Since Piketti wrote his essay in 2020, The G20 agreed on a world wide tax of 15% for companies, which is definitely a step in the right direction. And the European Union responded very cohesively first to the Covid crisis (in allocation 750 billion euros) and secondly to the Russian invasion of Ukraine. This leads to some optimism : the E. U is volens nolens, filling the vacuum described in the above quotation.

In PIketti’s ‘History of Equality’, there is also a lot to learn about particular countries’ attempts towards some equality. India’s government from the 1950’s reduced inequality of castes, with some success. On the other hand, the slow process of gender equality is also dealt with. In the following chapter, Piketti shows how late European countries were to allow women voting rights and financial autonomy. Also in the United State,s voting and financial rights were only introduced to women in the late 1940’s and 1950’s, although they had been in political debate and discussion since the 1880’s. In that respect the role of the U.S. Supreme Court in delaying this process is very edifying.

It is fair to say however that PIketti’s solutions to fight the current growing inequalities, and the drastic measures he advocates, fail to convince many experts and economists.

I personally want to point out that the book is without a doubt a clearer and easier to read in its original French version.
Many have complained about lengthy and convoluted sentences in the English translation. I therefore can only recommend if you can, the French version, clearer and easier to read.
Some people have also criticized the great number of statistics, but they didn’t disturb me and proved their point.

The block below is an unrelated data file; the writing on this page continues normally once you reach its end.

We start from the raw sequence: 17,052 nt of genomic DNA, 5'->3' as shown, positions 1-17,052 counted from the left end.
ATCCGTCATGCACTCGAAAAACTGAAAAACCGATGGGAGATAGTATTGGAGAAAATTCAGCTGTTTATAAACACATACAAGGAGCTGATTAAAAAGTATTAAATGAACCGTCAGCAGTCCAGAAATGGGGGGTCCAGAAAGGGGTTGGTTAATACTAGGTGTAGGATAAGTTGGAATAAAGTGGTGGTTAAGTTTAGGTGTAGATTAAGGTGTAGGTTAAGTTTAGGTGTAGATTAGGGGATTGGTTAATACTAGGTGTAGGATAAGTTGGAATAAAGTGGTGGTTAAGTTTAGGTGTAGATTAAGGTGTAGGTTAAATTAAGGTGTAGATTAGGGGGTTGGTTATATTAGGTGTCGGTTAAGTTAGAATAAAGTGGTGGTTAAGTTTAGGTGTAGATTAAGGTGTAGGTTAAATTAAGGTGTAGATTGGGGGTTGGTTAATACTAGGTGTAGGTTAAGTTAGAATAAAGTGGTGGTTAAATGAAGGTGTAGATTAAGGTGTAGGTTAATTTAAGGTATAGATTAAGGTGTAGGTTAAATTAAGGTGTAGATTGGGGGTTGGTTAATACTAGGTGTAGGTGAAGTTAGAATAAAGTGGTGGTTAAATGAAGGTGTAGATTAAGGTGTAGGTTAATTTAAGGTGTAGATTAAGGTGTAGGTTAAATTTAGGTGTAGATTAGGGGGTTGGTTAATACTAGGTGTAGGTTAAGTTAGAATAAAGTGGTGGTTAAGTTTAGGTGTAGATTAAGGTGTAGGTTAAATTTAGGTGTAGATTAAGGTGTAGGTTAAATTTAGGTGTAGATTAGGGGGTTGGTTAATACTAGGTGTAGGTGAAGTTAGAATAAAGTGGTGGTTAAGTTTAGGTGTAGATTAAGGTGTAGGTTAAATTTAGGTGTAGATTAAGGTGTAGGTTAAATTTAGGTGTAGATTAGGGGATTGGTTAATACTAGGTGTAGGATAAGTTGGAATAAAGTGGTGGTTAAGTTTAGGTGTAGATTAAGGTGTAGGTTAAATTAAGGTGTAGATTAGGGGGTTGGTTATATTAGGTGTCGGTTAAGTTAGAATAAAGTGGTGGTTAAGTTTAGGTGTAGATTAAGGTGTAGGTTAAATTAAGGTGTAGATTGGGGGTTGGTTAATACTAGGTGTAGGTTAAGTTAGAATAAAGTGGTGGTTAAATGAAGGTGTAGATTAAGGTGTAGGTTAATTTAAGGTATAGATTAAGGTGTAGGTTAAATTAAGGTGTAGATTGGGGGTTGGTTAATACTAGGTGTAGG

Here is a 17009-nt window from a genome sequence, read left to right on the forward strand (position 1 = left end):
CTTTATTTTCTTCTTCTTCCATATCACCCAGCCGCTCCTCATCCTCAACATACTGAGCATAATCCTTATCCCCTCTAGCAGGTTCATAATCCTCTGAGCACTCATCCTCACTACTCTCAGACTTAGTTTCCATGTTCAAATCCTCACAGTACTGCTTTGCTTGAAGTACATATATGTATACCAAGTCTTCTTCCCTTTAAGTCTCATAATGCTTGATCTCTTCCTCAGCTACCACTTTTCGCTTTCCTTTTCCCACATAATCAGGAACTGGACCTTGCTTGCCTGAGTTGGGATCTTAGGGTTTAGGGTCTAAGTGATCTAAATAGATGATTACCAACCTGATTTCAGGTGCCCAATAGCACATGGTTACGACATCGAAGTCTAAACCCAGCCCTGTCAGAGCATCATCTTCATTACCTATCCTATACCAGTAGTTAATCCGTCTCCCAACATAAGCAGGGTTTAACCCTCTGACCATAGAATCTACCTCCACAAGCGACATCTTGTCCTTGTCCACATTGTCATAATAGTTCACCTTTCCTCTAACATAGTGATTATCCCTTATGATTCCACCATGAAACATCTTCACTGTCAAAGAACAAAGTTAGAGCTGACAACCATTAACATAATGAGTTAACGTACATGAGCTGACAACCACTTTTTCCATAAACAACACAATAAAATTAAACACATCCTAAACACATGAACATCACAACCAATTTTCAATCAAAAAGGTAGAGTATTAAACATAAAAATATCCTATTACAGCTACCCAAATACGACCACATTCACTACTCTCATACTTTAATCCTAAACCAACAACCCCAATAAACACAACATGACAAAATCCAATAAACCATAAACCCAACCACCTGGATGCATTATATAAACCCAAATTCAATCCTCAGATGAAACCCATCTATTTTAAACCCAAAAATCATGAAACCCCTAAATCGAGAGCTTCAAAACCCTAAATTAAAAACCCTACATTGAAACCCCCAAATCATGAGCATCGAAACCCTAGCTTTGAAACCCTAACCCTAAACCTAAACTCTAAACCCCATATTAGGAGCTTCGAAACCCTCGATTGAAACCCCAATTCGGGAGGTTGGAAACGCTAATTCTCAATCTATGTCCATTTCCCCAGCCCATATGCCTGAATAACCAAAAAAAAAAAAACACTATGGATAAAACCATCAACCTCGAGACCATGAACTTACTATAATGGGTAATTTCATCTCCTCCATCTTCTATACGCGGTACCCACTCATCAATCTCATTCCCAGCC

Whilst reading this book, a recurring question came to my mind. Wasn’t equality too ideological a concept? Weren’t better standard of living, comfort and the pursuit of happiness really what people wished for in their lifetime? And weren’t policies towards sustainable Growth, universal health benefits or a universal minimum wage a better way to achieve them rather than ‘Equality’?

But on the whole, ‘A Brief History of Equality’ is worth the read, if only because it convincingly shows that the current trend towards a general impoverishment on one side and the indecent wealth accumulation on the other needs to be addressed and rectified. The book also works as a reminder of the risks linked to the rise of discontent world wide stemming from this rising problem of the past forty years. Indeed a disappearing middle class and increased questions of food security can only worsen the problem.

Therefore In other words even if the quest and pursuit of equality is more of an ideology than a realistic means to improve the living standards and possibilities of education for most people, it is an important theme which deserves our attention. Even if after closing this book, I was still perplexed about the best way to achieve it.


Brigitte Panah-Izadi,
Tahoma, California, 21 July 2022

par Brigitte Panah-Izadi